Book Reviews Archive
Yiyun Li’s new book is a taut landscape built of all literature’s attachments, manipulations, displacements, anxieties, and escapes. It is the labored breadth of an economy that is resplendently libidinal and compelling.
In Elisa Gabbert’s new poetry collection, the opening and turning outward to the largest questions we can ask—time, the afterlife—remind us of all we do not know. In our shared ignorance, Gabbert stokes a sense of wonder.
Perhaps the greatest achievement of Jill Bialosky's novel is its captivating depiction of mundane reality.
Lauren Acampora’s novel is a fast read that moves ever faster the deeper Louisa and Sylvie head down their suburban rabbit hole.
Nina Mingya Powles’s newest collection is a sensory feast. Inviting readers into the spaces between language and culture, between country of birth and countries of origin, Powles paints the landscapes and histories that have shaped her.
There’s a special delight in Jana Prikryl’s concentration about what is outside her window, the changes from season to season, the repetitions, and what is rooted and roots us, if we allow it to do so. It’s both a poetic act, and a necessary one, especially in our fragmented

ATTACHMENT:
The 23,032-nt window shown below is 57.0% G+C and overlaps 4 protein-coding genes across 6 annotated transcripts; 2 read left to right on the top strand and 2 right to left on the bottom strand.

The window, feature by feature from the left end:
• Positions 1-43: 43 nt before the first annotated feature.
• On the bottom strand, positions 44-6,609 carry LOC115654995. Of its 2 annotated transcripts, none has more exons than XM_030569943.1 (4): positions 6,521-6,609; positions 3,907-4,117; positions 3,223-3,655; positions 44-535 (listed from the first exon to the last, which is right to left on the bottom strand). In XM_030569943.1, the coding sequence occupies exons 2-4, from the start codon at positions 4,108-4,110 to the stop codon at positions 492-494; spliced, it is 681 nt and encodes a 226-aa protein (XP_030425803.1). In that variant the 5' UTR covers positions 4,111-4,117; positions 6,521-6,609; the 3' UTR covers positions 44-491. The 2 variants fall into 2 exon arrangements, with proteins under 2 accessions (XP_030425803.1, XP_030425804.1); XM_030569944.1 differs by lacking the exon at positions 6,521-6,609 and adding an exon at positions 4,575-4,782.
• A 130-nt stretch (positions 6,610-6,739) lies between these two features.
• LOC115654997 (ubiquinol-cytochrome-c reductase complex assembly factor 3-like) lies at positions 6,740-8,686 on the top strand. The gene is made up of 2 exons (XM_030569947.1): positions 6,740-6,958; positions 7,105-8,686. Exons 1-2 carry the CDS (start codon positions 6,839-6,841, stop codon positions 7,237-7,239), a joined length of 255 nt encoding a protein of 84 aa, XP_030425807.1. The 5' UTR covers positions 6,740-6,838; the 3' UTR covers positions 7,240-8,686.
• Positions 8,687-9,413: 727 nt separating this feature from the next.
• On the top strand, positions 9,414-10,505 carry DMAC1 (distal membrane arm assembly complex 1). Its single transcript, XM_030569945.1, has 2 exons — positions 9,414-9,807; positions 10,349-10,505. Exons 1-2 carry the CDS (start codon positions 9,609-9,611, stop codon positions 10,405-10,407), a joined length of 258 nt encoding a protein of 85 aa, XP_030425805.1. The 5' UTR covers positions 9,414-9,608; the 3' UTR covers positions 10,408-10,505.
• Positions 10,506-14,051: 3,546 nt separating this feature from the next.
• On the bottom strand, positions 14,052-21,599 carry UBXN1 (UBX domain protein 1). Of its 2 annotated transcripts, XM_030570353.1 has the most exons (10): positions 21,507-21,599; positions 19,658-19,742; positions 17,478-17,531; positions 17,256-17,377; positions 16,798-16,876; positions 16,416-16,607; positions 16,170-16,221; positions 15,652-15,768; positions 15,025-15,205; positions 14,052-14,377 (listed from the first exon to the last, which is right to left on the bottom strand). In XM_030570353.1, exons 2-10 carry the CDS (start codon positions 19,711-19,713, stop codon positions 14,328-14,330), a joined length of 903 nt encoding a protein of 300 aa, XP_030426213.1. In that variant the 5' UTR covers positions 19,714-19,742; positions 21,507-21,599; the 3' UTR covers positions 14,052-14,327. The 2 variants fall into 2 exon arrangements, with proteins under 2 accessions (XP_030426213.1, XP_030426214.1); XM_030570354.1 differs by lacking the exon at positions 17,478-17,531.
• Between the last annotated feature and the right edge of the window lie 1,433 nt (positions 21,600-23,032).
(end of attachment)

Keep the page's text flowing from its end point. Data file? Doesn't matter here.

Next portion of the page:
In her debut novel, translated by Julia Sanches, Andrea Abreu writes a rapturous story about obsessive friendship, in the process providing an authentically complex portrayal of the desire of girls.
By using the language of the state to highlight the absurdity of their laws, Xiaobo made a satire that is both amusing and effective.
Rojas Contreras’s memoir intertwines family relationships and legacies, political conflicts and oppressions, and the expansive realm of healing, identity, and magic into a magnificent, mesmerizing memoir.
Dele and Destiny are secondary characters in their own wedding story, and this is the beauty of the novel. The actual wedding is never about the couple. It’s about families coming together, about how love breaks us down, exposes the truth, and leads us to find ourselves.